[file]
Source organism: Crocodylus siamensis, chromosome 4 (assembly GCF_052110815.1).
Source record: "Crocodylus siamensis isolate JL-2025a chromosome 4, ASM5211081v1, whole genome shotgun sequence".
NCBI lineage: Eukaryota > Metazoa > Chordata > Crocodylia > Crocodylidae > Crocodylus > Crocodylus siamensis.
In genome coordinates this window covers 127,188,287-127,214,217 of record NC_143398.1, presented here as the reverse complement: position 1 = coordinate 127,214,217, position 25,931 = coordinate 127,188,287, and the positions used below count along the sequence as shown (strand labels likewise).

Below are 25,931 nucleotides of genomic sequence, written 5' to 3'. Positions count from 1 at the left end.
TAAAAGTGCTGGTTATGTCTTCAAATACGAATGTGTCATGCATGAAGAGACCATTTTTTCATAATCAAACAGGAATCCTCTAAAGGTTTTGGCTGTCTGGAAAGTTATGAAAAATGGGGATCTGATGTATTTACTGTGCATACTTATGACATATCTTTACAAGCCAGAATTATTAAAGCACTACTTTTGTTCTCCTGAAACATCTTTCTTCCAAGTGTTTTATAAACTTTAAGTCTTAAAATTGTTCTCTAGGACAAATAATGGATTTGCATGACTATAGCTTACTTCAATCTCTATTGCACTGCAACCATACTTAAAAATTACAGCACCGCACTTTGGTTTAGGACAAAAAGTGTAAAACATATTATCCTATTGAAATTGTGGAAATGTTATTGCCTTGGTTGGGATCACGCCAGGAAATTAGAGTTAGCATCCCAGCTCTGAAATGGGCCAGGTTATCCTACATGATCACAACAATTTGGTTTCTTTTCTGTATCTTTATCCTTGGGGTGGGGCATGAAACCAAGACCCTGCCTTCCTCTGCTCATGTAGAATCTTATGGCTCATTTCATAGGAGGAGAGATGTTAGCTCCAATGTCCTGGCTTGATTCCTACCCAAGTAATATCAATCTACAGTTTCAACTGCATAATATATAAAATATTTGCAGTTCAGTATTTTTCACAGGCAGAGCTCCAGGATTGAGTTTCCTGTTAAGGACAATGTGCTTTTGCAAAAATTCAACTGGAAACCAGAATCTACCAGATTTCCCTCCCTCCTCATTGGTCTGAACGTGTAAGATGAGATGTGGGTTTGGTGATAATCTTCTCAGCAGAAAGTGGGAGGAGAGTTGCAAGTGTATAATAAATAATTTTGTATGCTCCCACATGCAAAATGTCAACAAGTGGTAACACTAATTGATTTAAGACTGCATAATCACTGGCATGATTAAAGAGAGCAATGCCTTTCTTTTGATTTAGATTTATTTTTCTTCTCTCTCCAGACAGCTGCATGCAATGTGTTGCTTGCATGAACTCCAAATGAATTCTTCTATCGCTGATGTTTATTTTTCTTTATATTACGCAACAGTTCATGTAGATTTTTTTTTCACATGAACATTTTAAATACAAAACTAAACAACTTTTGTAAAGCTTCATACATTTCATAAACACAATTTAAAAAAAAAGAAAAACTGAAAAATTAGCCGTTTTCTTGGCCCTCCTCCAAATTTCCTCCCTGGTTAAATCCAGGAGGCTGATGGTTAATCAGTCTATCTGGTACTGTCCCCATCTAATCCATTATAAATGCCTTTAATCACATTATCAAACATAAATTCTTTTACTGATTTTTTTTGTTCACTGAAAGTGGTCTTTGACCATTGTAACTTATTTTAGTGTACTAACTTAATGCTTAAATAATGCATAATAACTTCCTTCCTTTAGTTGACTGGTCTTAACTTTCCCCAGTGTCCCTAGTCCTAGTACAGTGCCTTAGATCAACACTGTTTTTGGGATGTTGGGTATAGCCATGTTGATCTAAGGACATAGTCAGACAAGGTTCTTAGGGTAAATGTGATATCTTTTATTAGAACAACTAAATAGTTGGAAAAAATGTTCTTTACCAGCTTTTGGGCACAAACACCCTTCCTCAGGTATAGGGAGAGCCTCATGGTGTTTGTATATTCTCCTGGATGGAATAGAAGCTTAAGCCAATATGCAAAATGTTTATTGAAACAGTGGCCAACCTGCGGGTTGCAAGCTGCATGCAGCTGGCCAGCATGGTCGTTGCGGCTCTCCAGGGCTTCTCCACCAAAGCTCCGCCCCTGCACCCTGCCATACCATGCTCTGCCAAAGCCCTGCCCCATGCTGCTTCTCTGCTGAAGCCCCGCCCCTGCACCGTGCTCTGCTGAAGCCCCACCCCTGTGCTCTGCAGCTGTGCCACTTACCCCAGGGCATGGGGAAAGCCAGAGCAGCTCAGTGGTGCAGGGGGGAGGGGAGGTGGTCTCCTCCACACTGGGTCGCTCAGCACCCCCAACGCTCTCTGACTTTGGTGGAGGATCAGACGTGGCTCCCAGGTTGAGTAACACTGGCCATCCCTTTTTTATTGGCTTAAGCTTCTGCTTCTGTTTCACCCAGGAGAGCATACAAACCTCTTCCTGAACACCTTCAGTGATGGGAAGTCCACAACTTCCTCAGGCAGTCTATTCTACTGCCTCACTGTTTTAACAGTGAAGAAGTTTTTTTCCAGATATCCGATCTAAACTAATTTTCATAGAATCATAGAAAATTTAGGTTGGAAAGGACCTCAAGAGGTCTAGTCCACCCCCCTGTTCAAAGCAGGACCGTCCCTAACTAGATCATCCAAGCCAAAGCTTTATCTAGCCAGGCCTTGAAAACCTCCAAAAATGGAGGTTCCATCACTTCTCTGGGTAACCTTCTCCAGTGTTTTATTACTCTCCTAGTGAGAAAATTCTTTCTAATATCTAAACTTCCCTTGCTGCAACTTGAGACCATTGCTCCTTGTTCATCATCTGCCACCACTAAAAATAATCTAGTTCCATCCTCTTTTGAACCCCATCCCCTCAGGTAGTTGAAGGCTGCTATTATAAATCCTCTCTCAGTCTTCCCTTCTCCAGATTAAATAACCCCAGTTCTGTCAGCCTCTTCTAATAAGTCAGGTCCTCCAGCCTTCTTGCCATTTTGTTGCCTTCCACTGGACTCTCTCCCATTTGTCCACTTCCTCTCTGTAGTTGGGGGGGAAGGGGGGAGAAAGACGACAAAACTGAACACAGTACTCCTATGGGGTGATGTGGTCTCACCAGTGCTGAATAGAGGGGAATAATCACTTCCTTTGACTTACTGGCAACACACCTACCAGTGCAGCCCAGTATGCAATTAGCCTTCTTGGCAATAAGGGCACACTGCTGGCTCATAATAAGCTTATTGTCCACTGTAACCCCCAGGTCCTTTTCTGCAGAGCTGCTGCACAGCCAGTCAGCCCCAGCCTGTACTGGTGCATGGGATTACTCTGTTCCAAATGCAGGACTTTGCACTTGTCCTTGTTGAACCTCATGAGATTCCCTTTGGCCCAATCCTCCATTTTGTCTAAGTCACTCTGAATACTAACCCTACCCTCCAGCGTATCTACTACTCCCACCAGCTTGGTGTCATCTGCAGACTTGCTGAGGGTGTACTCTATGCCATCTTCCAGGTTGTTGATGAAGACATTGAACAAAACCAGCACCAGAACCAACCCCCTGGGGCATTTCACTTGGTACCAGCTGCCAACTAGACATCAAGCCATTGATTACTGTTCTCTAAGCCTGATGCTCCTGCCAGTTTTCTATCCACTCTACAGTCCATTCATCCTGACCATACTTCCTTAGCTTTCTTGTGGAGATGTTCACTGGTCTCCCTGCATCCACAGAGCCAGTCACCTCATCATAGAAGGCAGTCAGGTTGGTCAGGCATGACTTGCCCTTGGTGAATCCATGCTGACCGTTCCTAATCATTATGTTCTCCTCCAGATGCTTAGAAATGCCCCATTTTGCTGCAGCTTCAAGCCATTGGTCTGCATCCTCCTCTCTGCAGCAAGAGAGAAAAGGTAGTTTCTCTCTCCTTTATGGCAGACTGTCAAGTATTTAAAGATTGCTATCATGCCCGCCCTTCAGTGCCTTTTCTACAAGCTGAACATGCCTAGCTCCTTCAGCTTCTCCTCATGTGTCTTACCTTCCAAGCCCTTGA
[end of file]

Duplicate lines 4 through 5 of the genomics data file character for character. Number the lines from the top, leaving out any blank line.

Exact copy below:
In genome coordinates this window covers 127,188,287-127,214,217 of record NC_143398.1, presented here as the reverse complement: position 1 = coordinate 127,214,217, position 25,931 = coordinate 127,188,287, and the positions used below count along the sequence as shown (strand labels likewise).

Below are 25,931 nucleotides of genomic sequence, written 5' to 3'. Positions count from 1 at the left end.